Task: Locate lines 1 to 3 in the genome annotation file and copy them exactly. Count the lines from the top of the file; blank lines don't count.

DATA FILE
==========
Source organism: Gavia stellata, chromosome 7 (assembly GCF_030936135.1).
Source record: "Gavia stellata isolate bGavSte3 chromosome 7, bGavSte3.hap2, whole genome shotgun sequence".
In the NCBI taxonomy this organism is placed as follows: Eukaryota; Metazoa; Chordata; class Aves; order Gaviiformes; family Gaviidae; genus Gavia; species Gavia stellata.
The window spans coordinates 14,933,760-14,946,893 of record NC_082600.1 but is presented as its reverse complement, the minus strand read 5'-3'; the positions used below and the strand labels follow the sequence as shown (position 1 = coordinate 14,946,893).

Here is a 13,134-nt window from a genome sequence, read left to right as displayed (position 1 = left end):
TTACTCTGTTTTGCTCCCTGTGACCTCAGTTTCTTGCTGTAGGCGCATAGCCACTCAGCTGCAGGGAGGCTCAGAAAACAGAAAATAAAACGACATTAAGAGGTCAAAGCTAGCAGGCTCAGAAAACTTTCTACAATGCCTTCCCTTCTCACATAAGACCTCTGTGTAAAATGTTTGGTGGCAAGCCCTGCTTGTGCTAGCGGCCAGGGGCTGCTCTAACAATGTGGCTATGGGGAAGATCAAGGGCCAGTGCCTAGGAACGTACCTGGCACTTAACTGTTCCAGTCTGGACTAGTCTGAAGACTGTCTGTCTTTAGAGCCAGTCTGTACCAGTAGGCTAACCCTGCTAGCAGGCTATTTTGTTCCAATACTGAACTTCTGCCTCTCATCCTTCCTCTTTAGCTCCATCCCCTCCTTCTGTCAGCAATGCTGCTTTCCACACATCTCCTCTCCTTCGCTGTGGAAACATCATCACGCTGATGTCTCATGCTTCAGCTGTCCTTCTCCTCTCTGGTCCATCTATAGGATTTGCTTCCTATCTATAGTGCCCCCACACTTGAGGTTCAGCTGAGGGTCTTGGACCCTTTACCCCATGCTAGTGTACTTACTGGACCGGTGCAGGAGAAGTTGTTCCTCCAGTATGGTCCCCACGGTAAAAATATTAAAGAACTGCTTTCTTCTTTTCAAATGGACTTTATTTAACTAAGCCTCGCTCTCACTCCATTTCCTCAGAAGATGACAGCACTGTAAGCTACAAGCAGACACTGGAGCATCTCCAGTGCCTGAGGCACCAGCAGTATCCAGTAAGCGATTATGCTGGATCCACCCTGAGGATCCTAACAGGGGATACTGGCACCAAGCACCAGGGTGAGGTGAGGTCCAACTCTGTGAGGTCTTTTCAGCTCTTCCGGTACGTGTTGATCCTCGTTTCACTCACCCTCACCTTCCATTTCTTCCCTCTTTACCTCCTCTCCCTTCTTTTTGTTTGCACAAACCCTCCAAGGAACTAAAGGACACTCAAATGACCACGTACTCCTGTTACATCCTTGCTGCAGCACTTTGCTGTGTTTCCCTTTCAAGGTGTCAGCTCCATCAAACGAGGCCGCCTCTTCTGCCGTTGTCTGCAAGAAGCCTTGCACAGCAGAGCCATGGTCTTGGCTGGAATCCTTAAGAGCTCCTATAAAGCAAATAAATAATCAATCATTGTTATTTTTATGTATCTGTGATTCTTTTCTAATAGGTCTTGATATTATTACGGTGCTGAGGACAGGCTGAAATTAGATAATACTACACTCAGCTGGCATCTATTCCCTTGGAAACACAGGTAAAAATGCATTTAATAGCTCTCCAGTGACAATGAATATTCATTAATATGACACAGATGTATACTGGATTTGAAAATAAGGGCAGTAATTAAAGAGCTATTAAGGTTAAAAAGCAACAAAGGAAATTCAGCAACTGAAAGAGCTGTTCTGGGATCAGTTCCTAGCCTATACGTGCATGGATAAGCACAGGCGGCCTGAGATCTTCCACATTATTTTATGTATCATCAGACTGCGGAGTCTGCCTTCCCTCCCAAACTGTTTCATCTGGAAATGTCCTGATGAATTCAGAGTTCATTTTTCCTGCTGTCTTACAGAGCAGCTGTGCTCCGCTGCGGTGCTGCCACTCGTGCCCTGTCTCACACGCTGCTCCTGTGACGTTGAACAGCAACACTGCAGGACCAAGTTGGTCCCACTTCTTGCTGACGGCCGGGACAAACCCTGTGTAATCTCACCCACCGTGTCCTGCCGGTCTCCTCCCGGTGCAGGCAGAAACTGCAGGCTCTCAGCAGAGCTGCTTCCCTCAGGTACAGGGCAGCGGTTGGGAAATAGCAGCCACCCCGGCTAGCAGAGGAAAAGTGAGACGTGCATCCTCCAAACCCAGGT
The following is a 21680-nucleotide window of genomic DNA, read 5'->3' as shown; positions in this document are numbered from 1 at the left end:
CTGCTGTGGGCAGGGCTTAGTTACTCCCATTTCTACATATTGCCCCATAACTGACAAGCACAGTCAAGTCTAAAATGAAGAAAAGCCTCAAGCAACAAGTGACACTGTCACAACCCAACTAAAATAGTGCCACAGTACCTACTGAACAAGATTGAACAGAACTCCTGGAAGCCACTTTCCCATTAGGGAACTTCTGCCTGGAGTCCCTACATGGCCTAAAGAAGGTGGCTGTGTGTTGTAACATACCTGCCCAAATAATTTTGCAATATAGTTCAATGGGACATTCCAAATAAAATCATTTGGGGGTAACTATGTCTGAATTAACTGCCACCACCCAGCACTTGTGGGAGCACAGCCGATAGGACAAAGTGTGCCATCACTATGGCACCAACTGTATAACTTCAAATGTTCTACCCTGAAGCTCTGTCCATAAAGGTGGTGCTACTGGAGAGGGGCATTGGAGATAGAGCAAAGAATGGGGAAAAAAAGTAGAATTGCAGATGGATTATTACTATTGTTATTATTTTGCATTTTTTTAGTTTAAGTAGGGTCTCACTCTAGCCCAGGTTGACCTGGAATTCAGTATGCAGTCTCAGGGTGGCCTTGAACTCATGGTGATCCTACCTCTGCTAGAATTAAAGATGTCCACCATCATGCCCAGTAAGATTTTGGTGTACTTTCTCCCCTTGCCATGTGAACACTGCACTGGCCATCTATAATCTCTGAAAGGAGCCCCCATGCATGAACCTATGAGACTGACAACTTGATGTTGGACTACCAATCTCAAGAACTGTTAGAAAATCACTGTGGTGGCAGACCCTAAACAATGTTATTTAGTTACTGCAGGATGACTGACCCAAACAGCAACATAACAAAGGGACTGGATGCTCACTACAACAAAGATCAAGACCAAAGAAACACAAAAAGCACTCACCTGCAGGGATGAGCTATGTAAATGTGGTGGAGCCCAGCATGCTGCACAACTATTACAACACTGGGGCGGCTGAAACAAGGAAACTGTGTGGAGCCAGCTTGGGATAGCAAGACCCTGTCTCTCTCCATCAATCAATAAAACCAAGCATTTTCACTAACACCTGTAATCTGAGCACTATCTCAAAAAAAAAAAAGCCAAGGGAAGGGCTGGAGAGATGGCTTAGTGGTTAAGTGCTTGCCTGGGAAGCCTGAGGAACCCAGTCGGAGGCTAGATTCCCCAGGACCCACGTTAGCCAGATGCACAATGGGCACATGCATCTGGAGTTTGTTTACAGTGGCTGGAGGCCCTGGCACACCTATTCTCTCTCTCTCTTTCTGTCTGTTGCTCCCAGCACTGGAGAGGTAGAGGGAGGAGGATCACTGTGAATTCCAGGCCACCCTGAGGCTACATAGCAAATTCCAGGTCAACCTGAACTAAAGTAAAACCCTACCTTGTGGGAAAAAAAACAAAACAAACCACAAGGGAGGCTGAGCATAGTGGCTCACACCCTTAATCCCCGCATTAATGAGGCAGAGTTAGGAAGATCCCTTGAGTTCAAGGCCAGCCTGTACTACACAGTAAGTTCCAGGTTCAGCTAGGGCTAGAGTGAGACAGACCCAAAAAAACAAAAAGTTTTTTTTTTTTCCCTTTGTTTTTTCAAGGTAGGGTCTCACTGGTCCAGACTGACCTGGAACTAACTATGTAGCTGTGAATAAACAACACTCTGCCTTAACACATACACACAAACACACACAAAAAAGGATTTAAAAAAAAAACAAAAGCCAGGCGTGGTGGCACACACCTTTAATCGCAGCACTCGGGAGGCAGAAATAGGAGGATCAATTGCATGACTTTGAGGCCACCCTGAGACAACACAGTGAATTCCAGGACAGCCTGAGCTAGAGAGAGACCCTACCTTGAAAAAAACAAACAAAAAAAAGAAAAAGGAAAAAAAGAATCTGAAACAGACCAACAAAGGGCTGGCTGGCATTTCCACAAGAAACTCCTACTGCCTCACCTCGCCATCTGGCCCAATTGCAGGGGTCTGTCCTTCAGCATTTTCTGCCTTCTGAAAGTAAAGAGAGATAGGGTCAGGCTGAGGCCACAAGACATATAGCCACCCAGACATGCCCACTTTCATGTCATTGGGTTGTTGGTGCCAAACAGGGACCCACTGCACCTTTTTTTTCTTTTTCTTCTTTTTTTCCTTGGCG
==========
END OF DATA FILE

Source organism: Gavia stellata, chromosome 7 (assembly GCF_030936135.1).
Source record: "Gavia stellata isolate bGavSte3 chromosome 7, bGavSte3.hap2, whole genome shotgun sequence".
In the NCBI taxonomy this organism is placed as follows: Eukaryota; Metazoa; Chordata; class Aves; order Gaviiformes; family Gaviidae; genus Gavia; species Gavia stellata.